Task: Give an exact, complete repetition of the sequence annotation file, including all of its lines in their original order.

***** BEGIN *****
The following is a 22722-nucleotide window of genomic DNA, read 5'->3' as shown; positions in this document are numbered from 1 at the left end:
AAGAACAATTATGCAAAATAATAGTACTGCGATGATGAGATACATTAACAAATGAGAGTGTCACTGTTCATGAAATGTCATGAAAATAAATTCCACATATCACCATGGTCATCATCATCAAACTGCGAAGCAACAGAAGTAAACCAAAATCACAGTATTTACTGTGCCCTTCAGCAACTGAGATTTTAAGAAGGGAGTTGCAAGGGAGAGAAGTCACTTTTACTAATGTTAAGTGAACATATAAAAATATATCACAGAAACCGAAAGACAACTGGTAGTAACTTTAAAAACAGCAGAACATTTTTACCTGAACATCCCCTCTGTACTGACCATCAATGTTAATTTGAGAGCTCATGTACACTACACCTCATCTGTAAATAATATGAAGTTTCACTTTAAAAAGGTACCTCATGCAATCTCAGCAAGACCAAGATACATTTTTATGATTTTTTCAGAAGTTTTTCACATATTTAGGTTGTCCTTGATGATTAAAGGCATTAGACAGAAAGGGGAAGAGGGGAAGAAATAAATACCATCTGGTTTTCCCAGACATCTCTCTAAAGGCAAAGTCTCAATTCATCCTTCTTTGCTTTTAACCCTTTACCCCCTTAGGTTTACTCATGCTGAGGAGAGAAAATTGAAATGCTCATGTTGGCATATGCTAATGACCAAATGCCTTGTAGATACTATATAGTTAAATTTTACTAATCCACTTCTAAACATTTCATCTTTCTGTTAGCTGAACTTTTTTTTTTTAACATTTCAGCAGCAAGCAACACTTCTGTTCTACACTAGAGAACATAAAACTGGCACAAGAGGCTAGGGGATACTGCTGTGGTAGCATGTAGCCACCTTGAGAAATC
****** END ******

The following is a 22722-nucleotide window of genomic DNA, read 5'->3' as shown; positions in this document are numbered from 1 at the left end:
AAGAACAATTATGCAAAATAATAGTACTGCGATGATGAGATACATTAACAAATGAGAGTGTCACTGTTCATGAAATGTCATGAAAATAAATTCCACATATCACCATGGTCATCATCATCAAACTGCGAAGCAACAGAAGTAAACCAAAATCACAGTATTTACTGTGCCCTTCAGCAACTGAGATTTTAAGAAGGGAGTTGCAAGGGAGAGAAGTCACTTTTACTAATGTTAAGTGAACATATAAAAATATATCACAGAAACCGAAAGACAACTGGTAGTAACTTTAAAAACAGCAGAACATTTTTACCTGAACATCCCCTCTGTACTGACCATCAATGTTAATTTGAGAGCTCATGTACACTACACCTCATCTGTAAATAATATGAAGTTTCACTTTAAAAAGGTACCTCATGCAATCTCAGCAAGACCAAGATACATTTTTATGATTTTTTCAGAAGTTTTTCACATATTTAGGTTGTCCTTGATGATTAAAGGCATTAGACAGAAAGGGGAAGAGGGGAAGAAATAAATACCATCTGGTTTTCCCAGACATCTCTCTAAAGGCAAAGTCTCAATTCATCCTTCTTTGCTTTTAACCCTTTACCCCCTTAGGTTTACTCATGCTGAGGAGAGAAAATTGAAATGCTCATGTTGGCATATGCTAATGACCAAATGCCTTGTAGATACTATATAGTTAAATTTTACTAATCCACTTCTAAACATTTCATCTTTCTGTTAGCTGAACTTTTTTTTTTTAACATTTCAGCAGCAAGCAACACTTCTGTTCTACACTAGAGAACATAAAACTGGCACAAGAGGCTAGGGGATACTGCTGTGGTAGCATGTAGCCACCTTGAGAAATC